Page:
Monday, January 17, 2011

Rental Association Email Distorts Licensing Issue

The Zonemaven has obtained a copy of an email that the Northwest Rental Owners Association has sent to its membership regarding the issue of rental licensing and inspections. Let us take a look at several of the comments in the email. You can read the entire text of the email by clicking on the images on the left. [The text has been transferred from the email to an image to enhance readability. Errors in the text are those of the author of the email and marked with (sic). Email addresses have been removed. No other alterations have been made.] The email's author is Angela Barnes who is listed as the association's Secretary on their website.

The missive begins by stating that there does not appear to be too many complaints about landlords not maintaining their properties. The problem with this statement is that it ignores the fact that we have a complaint based system, i.e., one that is inherently defective. It is a system that demands that renters know that there is a problem to begin with. That implies that they are capable of judging all sorts of systems within the rental unit, e.g., heating, gas, plumbing and electric, not to mention structural integrity, pest control, mold and fire prevention. This requirement is manifestly absurd as applied to the tenant as well as the landlord. Neither is qualified to make judgments on rental safety unless they also happen to be qualified building inspectors.

So if there is a lack of complaints, one cannot assume that the reason is that there are no problems.

Ms. Barnes claims that she as a landlord immediately takes care of problems with her rentals. That is laudable, however, there are about 17,000 rental units in Bellingham. A look at the property data base at the office of the Whatcom County Assessor, shows that she owns, at least under her own name, four properties in Bellingham, one of which appears to be her residence. So then, what of the other 16,997 rental units over which Ms. Barnes has no control?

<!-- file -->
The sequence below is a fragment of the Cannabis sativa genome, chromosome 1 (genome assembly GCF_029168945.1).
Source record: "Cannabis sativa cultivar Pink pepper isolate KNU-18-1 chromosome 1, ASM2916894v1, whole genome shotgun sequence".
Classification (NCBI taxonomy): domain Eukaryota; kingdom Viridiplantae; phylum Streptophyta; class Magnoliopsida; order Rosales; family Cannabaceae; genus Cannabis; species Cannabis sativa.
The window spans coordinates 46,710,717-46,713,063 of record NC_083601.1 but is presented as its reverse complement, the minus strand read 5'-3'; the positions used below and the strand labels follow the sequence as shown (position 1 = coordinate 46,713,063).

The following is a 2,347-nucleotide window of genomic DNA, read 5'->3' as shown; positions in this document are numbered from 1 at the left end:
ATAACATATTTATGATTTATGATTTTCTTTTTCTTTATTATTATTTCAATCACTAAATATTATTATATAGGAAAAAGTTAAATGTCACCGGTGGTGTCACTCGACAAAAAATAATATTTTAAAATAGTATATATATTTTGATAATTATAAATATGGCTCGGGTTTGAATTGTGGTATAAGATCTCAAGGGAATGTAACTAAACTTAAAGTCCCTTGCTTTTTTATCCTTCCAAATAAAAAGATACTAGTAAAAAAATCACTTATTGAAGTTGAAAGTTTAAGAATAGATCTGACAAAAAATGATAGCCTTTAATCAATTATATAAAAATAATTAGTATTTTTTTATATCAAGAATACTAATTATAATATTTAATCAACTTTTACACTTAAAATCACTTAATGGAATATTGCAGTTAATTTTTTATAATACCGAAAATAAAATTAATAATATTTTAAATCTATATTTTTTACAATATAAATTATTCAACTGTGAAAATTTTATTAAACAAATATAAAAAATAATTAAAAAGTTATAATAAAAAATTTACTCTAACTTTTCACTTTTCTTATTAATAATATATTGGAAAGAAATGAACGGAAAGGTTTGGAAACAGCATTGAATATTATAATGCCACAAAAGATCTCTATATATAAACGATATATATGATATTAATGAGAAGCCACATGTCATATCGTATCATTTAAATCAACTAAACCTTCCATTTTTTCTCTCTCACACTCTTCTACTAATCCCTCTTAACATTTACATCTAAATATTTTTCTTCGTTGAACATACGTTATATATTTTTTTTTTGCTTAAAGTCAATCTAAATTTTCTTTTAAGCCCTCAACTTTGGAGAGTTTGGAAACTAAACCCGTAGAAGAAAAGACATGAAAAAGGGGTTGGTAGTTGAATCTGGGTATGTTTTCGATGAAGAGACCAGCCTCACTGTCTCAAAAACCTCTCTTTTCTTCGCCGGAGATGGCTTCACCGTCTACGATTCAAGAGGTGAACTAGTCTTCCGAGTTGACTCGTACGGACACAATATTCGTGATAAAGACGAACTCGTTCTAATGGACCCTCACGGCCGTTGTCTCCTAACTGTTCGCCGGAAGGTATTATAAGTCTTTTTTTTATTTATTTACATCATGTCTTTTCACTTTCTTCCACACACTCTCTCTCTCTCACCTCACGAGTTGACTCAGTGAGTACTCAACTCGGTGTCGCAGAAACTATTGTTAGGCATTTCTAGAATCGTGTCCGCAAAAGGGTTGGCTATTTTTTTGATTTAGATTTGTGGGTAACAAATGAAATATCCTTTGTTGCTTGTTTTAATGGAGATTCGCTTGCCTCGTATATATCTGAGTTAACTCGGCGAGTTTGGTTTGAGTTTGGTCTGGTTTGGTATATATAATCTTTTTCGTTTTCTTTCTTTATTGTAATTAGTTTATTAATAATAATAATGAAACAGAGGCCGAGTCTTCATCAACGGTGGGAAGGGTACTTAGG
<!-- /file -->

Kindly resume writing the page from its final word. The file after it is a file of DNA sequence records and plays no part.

The Zonemaven allows that not all of these thousands of landlords are deficient in the maintenance of their properties. There is, however, a lacuna that cannot be denied and can only be filled by inspection of rentals.

Ms. Barnes then states that she will be forced to raise rents in order to comply with "new regulations", although there are no such regulations, since the law has not been drafted. One would think that as a good steward of her property, as she has told us she is, there would be no need for further maintenance expenses. The only cost to pass on to the renter, if she should so decide, would be a modest licensing fee, estimated to be around $3 per month per unit to fund the inspection program. She also assumes that she would have to pay a third party to do the inspections, although that also has not been determined since there is no draft ordinance. Surprisingly, that $3 per month for the licensing fee would bring in a substantial sum that could finance a fairly robust inspection by the city that would be of no further cost to the landlord.

She also declares that these inspections are a "duty most are capable to do themselves" This is a contention that I reject out of hand for the reasons I presented in the previous paragraphs. As I have pointed out over the years in this blog, landlords, as if out of the blue, claim to be worried about raising rents, however, that has not stopped them from doing so on their own over the past several decades, even in the absence of licensing and inspections.

Although not mentioned in the email, I would expect that the NROA would have on its agenda this week the house fire on Grant St. in the York Neighborhood that nearly took the lives of 4 WWU students. (Click here and here to read about this fire) In this case, the tenants did that which Ms. Barnes suggests is the solution to poor rental conditions but the management company ignored their pleas for smoke detectors and an inspection of an obviously faulty electrical system that produced the fire. Landlords have claimed time and again that they would police the few "bad eggs" in their midst. What a fine time to begin.

The landlords might also discuss the ways that a rental licensing and inspection will be of benefit to them. They can advertise that their property meets city standards for health and safety. There may even be insurance premium reductions for maintaining a certified property.

I do thank Ms. Barnes for publishing the instructions on taking the rental condition survey (click here to go to the survey) that is sponsored by the Viking Community Builders of WWU. Probably no body of renters knows more about the conditions of rentals in this city than the 8,000 students who are dumped on the rental market each year. Perhaps the landlords might be surprised in some cases with respect to the unvarnished experience of these renters, allowed to express themselves without fear of retaliation.

The Zonemaven's next blog entry this week will be about one such case.

Stay tuned.

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